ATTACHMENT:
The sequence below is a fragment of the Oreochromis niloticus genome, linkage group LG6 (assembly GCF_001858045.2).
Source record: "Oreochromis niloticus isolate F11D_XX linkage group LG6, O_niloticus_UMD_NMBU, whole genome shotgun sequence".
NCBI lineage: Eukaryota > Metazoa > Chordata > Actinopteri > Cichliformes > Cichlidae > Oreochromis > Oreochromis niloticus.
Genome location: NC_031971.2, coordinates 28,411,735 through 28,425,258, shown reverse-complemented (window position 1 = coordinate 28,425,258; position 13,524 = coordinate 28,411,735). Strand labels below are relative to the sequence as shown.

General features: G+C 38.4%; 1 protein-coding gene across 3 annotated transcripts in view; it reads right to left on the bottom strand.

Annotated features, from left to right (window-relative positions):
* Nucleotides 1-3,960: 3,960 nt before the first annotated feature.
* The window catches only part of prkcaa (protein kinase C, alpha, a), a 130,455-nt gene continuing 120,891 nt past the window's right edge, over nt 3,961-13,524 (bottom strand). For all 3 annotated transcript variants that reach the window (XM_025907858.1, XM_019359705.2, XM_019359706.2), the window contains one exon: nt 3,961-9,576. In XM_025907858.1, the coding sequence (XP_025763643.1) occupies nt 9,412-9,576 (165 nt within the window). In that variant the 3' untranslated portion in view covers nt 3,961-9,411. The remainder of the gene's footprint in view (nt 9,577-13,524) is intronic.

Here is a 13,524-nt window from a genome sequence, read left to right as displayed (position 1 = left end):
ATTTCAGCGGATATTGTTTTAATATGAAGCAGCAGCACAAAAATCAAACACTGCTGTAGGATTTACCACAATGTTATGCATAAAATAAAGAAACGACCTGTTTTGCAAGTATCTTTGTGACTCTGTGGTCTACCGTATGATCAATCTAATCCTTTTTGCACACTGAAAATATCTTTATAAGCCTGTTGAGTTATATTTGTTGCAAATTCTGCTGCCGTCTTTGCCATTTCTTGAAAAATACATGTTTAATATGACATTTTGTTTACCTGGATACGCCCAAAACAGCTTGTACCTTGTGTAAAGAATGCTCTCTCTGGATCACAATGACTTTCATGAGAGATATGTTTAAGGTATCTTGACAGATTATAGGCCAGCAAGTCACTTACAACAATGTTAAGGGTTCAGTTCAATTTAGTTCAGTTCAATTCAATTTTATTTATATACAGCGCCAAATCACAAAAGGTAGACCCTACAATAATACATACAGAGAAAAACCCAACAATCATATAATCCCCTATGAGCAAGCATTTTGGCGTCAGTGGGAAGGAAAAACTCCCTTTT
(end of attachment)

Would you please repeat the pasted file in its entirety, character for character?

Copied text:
The sequence below is a fragment of the Oreochromis niloticus genome, linkage group LG6 (assembly GCF_001858045.2).
Source record: "Oreochromis niloticus isolate F11D_XX linkage group LG6, O_niloticus_UMD_NMBU, whole genome shotgun sequence".
NCBI lineage: Eukaryota > Metazoa > Chordata > Actinopteri > Cichliformes > Cichlidae > Oreochromis > Oreochromis niloticus.
Genome location: NC_031971.2, coordinates 28,411,735 through 28,425,258, shown reverse-complemented (window position 1 = coordinate 28,425,258; position 13,524 = coordinate 28,411,735). Strand labels below are relative to the sequence as shown.

General features: G+C 38.4%; 1 protein-coding gene across 3 annotated transcripts in view; it reads right to left on the bottom strand.

Annotated features, from left to right (window-relative positions):
* Nucleotides 1-3,960: 3,960 nt before the first annotated feature.
* The window catches only part of prkcaa (protein kinase C, alpha, a), a 130,455-nt gene continuing 120,891 nt past the window's right edge, over nt 3,961-13,524 (bottom strand). For all 3 annotated transcript variants that reach the window (XM_025907858.1, XM_019359705.2, XM_019359706.2), the window contains one exon: nt 3,961-9,576. In XM_025907858.1, the coding sequence (XP_025763643.1) occupies nt 9,412-9,576 (165 nt within the window). In that variant the 3' untranslated portion in view covers nt 3,961-9,411. The remainder of the gene's footprint in view (nt 9,577-13,524) is intronic.

Here is a 13,524-nt window from a genome sequence, read left to right as displayed (position 1 = left end):
ATTTCAGCGGATATTGTTTTAATATGAAGCAGCAGCACAAAAATCAAACACTGCTGTAGGATTTACCACAATGTTATGCATAAAATAAAGAAACGACCTGTTTTGCAAGTATCTTTGTGACTCTGTGGTCTACCGTATGATCAATCTAATCCTTTTTGCACACTGAAAATATCTTTATAAGCCTGTTGAGTTATATTTGTTGCAAATTCTGCTGCCGTCTTTGCCATTTCTTGAAAAATACATGTTTAATATGACATTTTGTTTACCTGGATACGCCCAAAACAGCTTGTACCTTGTGTAAAGAATGCTCTCTCTGGATCACAATGACTTTCATGAGAGATATGTTTAAGGTATCTTGACAGATTATAGGCCAGCAAGTCACTTACAACAATGTTAAGGGTTCAGTTCAATTTAGTTCAGTTCAATTCAATTTTATTTATATACAGCGCCAAATCACAAAAGGTAGACCCTACAATAATACATACAGAGAAAAACCCAACAATCATATAATCCCCTATGAGCAAGCATTTTGGCGTCAGTGGGAAGGAAAAACTCCCTTTT